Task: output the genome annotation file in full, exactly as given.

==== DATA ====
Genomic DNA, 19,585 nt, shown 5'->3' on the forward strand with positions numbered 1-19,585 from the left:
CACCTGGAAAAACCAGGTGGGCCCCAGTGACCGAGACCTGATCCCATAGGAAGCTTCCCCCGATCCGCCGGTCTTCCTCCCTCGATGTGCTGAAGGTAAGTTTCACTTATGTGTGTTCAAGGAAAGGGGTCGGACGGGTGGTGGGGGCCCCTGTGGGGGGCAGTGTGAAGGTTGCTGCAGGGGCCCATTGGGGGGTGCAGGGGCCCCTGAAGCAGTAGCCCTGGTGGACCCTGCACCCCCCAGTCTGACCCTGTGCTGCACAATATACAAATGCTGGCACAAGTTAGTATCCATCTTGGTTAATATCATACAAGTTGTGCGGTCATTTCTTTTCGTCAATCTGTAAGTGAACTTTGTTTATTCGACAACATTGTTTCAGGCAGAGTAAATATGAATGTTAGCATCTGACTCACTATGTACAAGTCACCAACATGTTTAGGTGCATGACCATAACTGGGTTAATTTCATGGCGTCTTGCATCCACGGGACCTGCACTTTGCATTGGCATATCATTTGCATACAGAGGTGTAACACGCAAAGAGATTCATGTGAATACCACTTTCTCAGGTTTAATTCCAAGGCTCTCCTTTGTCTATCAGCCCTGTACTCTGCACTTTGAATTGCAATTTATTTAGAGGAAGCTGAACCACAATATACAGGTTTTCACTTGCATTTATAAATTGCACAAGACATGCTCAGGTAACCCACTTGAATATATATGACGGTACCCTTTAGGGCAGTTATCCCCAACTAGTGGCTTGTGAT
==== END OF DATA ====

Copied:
Genomic DNA, 19,585 nt, shown 5'->3' on the forward strand with positions numbered 1-19,585 from the left:
CACCTGGAAAAACCAGGTGGGCCCCAGTGACCGAGACCTGATCCCATAGGAAGCTTCCCCCGATCCGCCGGTCTTCCTCCCTCGATGTGCTGAAGGTAAGTTTCACTTATGTGTGTTCAAGGAAAGGGGTCGGACGGGTGGTGGGGGCCCCTGTGGGGGGCAGTGTGAAGGTTGCTGCAGGGGCCCATTGGGGGGTGCAGGGGCCCCTGAAGCAGTAGCCCTGGTGGACCCTGCACCCCCCAGTCTGACCCTGTGCTGCACAATATACAAATGCTGGCACAAGTTAGTATCCATCTTGGTTAATATCATACAAGTTGTGCGGTCATTTCTTTTCGTCAATCTGTAAGTGAACTTTGTTTATTCGACAACATTGTTTCAGGCAGAGTAAATATGAATGTTAGCATCTGACTCACTATGTACAAGTCACCAACATGTTTAGGTGCATGACCATAACTGGGTTAATTTCATGGCGTCTTGCATCCACGGGACCTGCACTTTGCATTGGCATATCATTTGCATACAGAGGTGTAACACGCAAAGAGATTCATGTGAATACCACTTTCTCAGGTTTAATTCCAAGGCTCTCCTTTGTCTATCAGCCCTGTACTCTGCACTTTGAATTGCAATTTATTTAGAGGAAGCTGAACCACAATATACAGGTTTTCACTTGCATTTATAAATTGCACAAGACATGCTCAGGTAACCCACTTGAATATATATGACGGTACCCTTTAGGGCAGTTATCCCCAACTAGTGGCTTGTGAT